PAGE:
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Proposing Institution

Leibniz-Institut für Astrophysik Potsdam (AIP)
Project Manager

Dr. Stefan Gottloeber
An der Sternwarte 1`6
14482 Potsdam
Abstract
According to the standard cosmological paradigm our Universe is made ofunknown Dark Energy (70%), unknown Cold Dark Matter (25%) and mere 5% ofwell known baryons. One of the most demanding challenges to cosmologists isto uncover the nature of Dark Energy and Dark Matter. Sound waves thatpropagate in the early universe imprint a characteristic scale on thedistribution of matter in the Universe. This scale changes with time due tothe expansion of the Universe. The Baryon Oscillation Spectroscopic Survey(BOSS) maps the spatial distribution of Luminous Red Galaxies with very highprecision. These and other upcoming measurements allow to measure thischaracteristic scale at different cosmological times and thus to providedemanding constraints on the cosmic acceleration. These constraints can beused as tests for theories of Dark Energy.In order to interpret the observational data astronomers must compare the datawith theoretical predictions. In the Cosmic Microwave Radiation we observe thestate of the Universe about 13.5 billion years ago. At this time the matterwas almost homogenously distributed with tiny fluctuations in the matterdensity. Due to gravitational instability these fluctuations grow and form theobserved structures in the Universe. The non-linear nature of thegravitational dynamics makes the problem of structure formation intractableanalytically, and therefore the field relies heavily on numerical simulations.The observed galaxies are tiny compared to the observed scales in theuniverse. In order to predict the positions of galaxies with high accuracynumerical simulations of a representative volume of the Universe require veryhigh spatial and mass resolution. This requirement can be achieved with a verylarge number of particles which are used to trace structure formation. Usingmore than 30,000 cores on 4 islands we propose to simulate the formation ofstructure in a box of 19 billion light years side length with 232 billionparticles. With this resolution we will be able to predict the distribution ofmillions of Luminous Red Galaxies on the lighcone on which they areobserved. The construction of such mock catalogs of galaxies under certaintheoretical assumptions and the comparison with the observational data willallow to shed light on the nature of Dark Energy. Simlations as the proposedone hold the key to one of the most fundamental unanswered questions ofcosmology: What is Dark Energy?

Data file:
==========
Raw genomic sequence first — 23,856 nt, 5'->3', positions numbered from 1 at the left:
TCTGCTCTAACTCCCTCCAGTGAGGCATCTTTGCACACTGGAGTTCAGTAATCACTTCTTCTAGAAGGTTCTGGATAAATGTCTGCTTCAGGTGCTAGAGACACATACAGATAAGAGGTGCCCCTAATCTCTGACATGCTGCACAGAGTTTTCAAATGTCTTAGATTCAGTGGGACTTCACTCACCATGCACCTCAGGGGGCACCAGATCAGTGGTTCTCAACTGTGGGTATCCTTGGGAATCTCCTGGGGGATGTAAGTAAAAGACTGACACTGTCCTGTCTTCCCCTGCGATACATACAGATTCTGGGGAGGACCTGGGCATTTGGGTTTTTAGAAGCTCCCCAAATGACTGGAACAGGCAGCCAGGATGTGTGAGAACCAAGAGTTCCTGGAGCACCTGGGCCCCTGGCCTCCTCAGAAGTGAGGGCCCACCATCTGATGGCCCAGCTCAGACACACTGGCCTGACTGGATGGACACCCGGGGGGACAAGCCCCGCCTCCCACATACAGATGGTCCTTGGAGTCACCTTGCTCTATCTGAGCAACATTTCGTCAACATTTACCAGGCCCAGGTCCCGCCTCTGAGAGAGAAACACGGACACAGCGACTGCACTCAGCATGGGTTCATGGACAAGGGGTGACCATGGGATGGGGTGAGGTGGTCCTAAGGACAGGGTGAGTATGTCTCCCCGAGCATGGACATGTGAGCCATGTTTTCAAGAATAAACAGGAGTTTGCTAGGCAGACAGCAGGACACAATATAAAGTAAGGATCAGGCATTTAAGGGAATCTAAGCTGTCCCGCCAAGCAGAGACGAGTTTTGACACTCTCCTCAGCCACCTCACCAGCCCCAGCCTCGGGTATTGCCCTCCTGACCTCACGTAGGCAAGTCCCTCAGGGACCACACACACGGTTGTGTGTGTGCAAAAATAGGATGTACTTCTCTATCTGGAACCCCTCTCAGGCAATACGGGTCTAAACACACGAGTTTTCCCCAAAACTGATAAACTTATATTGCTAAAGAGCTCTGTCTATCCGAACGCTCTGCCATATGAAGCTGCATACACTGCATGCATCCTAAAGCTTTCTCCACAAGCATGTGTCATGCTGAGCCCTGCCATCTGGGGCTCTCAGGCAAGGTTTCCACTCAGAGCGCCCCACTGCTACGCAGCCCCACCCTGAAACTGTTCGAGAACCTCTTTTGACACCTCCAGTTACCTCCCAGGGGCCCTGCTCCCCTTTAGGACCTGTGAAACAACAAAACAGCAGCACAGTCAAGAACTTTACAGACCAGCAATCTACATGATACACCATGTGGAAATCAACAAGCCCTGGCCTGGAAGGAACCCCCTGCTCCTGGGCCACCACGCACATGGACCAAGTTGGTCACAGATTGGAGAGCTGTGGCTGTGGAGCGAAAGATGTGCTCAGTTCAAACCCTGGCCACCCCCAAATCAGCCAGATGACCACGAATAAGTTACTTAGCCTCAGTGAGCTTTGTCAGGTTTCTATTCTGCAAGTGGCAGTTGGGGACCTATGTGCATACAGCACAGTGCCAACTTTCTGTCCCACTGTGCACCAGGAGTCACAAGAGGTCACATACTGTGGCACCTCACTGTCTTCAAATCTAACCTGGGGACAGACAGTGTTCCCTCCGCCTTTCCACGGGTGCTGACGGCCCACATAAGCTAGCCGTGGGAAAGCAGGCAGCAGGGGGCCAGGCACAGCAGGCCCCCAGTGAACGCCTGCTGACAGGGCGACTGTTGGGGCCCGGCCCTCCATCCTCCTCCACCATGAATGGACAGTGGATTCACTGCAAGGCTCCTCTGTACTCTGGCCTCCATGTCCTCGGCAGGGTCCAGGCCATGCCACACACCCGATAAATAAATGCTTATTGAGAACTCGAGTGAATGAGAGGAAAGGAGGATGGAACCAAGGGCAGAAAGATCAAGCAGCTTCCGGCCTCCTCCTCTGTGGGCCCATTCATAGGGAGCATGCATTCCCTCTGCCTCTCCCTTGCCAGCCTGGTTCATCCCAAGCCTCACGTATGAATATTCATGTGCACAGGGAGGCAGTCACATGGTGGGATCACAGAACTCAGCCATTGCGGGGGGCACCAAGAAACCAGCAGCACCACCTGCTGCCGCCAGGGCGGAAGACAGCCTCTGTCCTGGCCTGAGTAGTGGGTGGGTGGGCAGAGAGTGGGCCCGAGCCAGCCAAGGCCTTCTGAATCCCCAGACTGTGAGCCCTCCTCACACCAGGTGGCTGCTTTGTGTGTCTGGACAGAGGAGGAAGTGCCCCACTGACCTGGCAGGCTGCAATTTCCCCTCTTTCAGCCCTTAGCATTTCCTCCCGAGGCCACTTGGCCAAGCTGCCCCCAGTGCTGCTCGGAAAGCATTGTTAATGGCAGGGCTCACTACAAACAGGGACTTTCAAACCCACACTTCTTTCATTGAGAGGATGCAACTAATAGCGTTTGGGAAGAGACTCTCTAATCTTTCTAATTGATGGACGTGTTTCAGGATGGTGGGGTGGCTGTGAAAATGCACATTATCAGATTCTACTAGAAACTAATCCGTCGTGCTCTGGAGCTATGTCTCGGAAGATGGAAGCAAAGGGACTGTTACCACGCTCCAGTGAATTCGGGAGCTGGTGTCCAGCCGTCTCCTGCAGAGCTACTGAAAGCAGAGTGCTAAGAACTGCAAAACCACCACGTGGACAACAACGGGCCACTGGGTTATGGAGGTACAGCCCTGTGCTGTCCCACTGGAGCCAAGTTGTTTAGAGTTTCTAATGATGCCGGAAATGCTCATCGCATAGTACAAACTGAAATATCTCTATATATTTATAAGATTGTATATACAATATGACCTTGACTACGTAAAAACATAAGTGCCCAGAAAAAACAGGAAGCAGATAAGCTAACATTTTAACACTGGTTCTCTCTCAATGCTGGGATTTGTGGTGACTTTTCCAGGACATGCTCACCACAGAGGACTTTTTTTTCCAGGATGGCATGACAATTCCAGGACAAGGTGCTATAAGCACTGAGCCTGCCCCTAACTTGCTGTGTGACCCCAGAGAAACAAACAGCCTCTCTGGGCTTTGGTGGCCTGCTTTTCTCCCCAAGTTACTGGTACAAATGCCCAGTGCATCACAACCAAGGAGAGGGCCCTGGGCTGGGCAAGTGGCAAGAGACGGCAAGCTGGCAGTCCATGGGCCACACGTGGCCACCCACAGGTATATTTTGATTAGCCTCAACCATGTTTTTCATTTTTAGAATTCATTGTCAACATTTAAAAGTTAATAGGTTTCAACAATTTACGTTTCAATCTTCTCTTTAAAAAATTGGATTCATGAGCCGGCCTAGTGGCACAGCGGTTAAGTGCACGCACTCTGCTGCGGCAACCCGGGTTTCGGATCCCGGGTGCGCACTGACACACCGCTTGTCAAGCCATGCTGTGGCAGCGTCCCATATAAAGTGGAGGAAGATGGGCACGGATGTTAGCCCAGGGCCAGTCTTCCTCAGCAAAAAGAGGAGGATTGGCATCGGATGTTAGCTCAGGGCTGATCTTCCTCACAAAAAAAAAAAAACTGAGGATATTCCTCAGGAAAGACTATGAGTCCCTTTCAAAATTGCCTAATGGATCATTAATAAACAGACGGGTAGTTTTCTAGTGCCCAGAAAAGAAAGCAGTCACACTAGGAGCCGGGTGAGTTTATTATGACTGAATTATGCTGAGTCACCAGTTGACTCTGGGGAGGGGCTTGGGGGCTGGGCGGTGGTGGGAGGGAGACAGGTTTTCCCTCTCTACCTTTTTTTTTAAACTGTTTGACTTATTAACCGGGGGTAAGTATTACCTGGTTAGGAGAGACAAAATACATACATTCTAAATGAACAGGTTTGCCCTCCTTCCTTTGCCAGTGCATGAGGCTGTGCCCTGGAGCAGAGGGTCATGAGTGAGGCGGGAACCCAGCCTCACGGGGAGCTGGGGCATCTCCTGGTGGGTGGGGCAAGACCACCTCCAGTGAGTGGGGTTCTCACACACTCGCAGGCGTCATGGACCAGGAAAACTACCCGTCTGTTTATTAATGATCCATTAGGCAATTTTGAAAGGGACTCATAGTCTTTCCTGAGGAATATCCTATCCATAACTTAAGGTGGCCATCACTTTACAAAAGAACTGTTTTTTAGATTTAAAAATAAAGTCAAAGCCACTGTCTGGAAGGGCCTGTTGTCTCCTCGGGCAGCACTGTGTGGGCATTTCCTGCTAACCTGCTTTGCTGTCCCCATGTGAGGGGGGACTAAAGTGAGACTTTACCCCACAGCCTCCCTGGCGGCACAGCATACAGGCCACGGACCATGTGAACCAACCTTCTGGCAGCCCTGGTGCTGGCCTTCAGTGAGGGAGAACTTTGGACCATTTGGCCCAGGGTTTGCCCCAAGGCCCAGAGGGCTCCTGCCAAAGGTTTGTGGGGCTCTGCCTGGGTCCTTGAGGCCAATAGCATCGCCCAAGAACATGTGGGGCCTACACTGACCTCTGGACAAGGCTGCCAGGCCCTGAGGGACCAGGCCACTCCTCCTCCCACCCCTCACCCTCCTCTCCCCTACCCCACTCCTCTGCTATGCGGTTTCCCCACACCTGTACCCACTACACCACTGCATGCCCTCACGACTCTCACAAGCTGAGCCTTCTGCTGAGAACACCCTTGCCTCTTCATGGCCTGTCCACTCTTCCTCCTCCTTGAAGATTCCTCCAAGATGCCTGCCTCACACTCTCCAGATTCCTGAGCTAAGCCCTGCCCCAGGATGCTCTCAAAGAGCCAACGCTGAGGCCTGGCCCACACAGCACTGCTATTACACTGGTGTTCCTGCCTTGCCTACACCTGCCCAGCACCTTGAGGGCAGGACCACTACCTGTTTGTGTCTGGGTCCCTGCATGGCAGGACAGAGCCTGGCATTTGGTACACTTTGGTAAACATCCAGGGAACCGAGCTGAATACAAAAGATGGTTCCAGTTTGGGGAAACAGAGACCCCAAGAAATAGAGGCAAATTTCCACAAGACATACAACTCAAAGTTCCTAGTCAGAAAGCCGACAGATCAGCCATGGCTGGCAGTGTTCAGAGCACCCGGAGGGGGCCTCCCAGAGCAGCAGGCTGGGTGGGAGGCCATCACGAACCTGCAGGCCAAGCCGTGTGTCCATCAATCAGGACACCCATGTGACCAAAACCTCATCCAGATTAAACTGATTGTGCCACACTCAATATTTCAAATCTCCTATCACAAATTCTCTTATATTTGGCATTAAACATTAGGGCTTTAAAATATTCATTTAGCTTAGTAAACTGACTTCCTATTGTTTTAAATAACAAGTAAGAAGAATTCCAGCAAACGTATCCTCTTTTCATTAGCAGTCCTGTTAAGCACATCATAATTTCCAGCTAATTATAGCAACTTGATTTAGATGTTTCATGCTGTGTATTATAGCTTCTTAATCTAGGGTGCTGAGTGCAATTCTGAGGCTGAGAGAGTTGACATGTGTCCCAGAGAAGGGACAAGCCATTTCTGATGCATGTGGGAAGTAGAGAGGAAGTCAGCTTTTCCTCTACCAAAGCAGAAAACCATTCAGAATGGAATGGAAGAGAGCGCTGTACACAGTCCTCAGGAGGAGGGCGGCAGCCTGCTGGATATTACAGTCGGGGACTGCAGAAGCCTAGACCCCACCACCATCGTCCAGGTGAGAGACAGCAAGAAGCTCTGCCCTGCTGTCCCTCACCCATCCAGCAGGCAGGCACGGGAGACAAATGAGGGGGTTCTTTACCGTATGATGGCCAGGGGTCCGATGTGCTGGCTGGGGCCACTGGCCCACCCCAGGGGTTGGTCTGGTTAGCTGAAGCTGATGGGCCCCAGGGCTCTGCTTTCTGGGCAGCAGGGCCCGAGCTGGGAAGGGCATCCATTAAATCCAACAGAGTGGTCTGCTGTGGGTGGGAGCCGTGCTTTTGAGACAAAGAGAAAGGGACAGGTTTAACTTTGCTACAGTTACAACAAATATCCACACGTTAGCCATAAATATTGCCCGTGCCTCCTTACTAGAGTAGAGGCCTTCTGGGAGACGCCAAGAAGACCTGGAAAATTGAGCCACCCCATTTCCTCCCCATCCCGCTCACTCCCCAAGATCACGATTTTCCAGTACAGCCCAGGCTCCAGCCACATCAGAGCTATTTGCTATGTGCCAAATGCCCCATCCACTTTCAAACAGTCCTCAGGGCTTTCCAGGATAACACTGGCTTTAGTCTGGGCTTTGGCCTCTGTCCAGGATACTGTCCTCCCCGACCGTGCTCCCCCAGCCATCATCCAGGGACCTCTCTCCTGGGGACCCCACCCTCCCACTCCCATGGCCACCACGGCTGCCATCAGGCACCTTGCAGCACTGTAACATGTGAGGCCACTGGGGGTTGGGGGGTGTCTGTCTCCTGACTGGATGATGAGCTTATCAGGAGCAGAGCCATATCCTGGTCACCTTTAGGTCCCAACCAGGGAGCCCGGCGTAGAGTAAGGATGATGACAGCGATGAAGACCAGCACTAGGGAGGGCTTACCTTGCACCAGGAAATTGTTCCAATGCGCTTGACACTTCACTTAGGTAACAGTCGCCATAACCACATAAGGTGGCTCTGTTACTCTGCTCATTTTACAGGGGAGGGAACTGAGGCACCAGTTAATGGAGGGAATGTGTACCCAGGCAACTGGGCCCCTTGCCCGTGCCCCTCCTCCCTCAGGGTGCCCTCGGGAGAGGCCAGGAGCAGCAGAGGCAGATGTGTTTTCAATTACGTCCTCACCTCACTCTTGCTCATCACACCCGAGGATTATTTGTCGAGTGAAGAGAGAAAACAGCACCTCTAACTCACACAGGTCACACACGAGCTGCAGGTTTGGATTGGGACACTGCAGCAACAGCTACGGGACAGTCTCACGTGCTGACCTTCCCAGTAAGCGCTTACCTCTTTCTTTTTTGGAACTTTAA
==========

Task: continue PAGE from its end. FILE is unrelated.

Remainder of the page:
Impressum, Conny Wendler